Starting your family history this Hobby Month…

It gave me a good chuckle to find out that January is ‘Hobby Month’!

I’m pretty sure that 2020 was Hobby Year! Being stuck inside and desperate to take out minds off the never ending news cycle or ‘doomscrolling’ social media (thank you to the lovely person who coined that phrase recently…), meant that many of us took up hobbies with the eagerness of a 5 year old in a toyshop. Sourdough anyone?  

But I’m going to throw another one into the mix of hobbies you can look at – family history.

Now many reading this probably already like researching family history so I guess I’m preaching to the choir there aren’t I! But before you stop reading, hold on…bear with me.

What do I need to do…

For many of our new found hobbies, we needed to go out and buy a load of tools and equipment. I’m not the only one who spent a fortune on new paints and papers from Cassart right? And don’t even get me started on potplants! (I love them all…except that weird spiky cactus one…)

There is absolutely no denying that you will need to spend a bit of cash at some point when doing your family history, but you can get started right this very minute without spending a single penny.

How?

First, put your phone or laptop down, and go find a pen and paper. You can even use the back of an envelope. (I can’t tell you the amount of notes Mum has written down literally on the back of an envelope when doing her family history!)

Next, call your parents. Granny. Grandad. Aunts and Uncles. Even the close family friends.

And ask them what they know.

Now each family is different and I know that sadly many might not have all their family around anymore, but reach out to those you know where you can. And now more than ever.

See, one of the awful things about the pandemic, is that our loved ones are succumbing to this virus. Suddenly. And of all ages. Talking about family history creates treasured memories and connections with them and carries on those stories before they are suddenly taken away from us. I can’t tell you the amount of times I wish I had asked…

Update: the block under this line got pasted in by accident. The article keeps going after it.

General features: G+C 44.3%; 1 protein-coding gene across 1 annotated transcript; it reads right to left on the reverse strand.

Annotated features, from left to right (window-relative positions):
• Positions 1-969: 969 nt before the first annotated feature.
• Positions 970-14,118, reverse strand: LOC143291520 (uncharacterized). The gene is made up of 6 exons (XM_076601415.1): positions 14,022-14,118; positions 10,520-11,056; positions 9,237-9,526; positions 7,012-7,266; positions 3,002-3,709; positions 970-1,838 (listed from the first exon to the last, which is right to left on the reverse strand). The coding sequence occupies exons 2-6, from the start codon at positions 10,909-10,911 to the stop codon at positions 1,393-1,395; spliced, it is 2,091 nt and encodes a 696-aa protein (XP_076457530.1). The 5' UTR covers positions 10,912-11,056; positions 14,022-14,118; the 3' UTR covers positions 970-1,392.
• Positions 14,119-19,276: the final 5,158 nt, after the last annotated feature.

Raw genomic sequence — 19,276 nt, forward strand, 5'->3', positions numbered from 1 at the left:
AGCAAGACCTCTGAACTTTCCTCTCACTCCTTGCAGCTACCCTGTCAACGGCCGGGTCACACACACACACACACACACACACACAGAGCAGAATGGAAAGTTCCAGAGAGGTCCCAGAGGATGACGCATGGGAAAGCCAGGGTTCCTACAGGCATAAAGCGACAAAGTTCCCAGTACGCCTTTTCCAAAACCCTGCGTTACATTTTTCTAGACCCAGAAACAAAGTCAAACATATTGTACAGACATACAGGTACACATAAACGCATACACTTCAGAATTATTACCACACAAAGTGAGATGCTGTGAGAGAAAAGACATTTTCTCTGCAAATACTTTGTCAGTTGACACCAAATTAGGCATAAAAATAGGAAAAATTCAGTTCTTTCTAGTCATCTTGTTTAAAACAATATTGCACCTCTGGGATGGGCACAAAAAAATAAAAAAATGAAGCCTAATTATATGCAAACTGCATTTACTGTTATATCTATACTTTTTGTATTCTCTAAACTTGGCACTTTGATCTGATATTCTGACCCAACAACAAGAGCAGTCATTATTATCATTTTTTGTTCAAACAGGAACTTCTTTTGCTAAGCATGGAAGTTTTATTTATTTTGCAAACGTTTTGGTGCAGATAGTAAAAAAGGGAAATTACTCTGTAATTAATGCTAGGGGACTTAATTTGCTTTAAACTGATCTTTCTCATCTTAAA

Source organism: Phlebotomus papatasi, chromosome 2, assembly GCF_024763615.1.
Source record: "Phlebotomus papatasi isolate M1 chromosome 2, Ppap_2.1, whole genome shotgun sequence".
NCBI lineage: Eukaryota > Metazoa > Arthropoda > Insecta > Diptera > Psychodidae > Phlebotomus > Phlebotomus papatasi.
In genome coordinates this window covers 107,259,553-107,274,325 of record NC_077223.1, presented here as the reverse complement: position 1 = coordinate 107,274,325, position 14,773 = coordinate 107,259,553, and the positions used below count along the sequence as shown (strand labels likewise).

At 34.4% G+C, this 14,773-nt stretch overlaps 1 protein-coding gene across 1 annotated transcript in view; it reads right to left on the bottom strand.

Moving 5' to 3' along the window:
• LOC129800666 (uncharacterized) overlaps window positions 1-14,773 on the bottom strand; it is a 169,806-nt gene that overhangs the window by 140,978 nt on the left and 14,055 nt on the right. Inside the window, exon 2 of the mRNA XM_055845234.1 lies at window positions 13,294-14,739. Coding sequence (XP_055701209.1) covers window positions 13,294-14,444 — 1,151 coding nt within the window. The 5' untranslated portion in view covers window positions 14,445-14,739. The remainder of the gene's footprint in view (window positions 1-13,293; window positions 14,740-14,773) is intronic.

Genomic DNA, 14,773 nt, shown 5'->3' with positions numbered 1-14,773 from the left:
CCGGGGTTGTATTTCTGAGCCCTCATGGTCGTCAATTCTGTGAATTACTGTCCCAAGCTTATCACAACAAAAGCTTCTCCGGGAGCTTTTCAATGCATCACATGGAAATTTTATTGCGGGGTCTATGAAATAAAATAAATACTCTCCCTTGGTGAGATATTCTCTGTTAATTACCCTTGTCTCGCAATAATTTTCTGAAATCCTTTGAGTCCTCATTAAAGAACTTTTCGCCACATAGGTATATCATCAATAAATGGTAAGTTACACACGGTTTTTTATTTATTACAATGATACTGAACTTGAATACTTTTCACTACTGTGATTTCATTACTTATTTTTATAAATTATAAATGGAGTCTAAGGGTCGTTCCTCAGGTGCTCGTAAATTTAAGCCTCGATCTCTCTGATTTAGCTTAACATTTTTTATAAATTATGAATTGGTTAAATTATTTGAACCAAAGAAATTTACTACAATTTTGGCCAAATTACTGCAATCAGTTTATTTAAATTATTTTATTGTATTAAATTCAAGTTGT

What do I say?

You know your family best, but I’m guessing in most cases starting with “Hi Granny, It’s Sandy here. What was your mum’s name…” is not going to get you very far. That’s just rude.

The art of conversation really is an art, but it is in fact what you need – to have a conversation. It is not an interview for the BBC or an MI5 interrogation. In some cases you may not have spoken to the person for quite a while. You need to take the time to catchup. It may even feel a bit awkward at first. But you also need to level with them on why you’re calling too.

And don’t just use them for all their knowledge and ditch them…keep them in the loop on your discoveries too. Maybe they’re not interested. Or maybe it prompts a recollection that helps you. Either way…it’s rude not to give a little something back.

Top tips on talking to relatives

My top five tips for talking about family history to relatives are:

1. Keep quiet

I struggle with this. I mean really struggle. I’ve always been told I could talk the leg off a cast iron pot. But it’s not so good when you are trying to get information from someone else. Learn to keep quiet.

2. Have a list of questions

Be a good scout and come prepared. You might not answer all the questions but at least you have a starting point. And what should those questions be? The standard who, what, when, where and why questions are a good place to start.

Like all new hobbies, start with the basics – names and dates of births, deaths and marriages they know.

From there you can then fill in the gaps of life – where did they work, where did their parents work, where did their families come from, where did they go to school. And to be honest it is these ‘gaps of life’ that you really want.

There are archives that hold facts, but there are only memories in the school of life.

3. Take good notes – or ask if you can record it.

We have some fantastic cassette tapes (remember those!) of the family from when I was little. Just all the idle chatter and banter around the dinner table, or us kids playing.

I would suggest that next time you’re all around the table for a family dinner, record the conversation (making sure they know of course!). It’s also really interesting to hear different sides of the story! No one ever remembers events quite the same way, which means our family dinners are often very rowdy and hilarious!

One app that I have found really useful is Otter – it records and transcribes the speaking (not an affiliate link…just my opinion!). It may struggle with a Scott family dinner, but if it’s a one on one with your Nanna and a cuppa tea then it’s perfect, and allows you to concentrate on the conversation rather than your notes.

4. Use things to prompt their memory

I remember finding information about the childrens home in Stirling that my grandad was in. He had never spoken about his time there, and I thought that perhaps it was bad memories. And while that was in part true, I also suspect that it was more that the memories were buried deep and needed coaxing out. I can barely remember my own kindergarten classroom…why would I expect my 70 year old grandfather to!?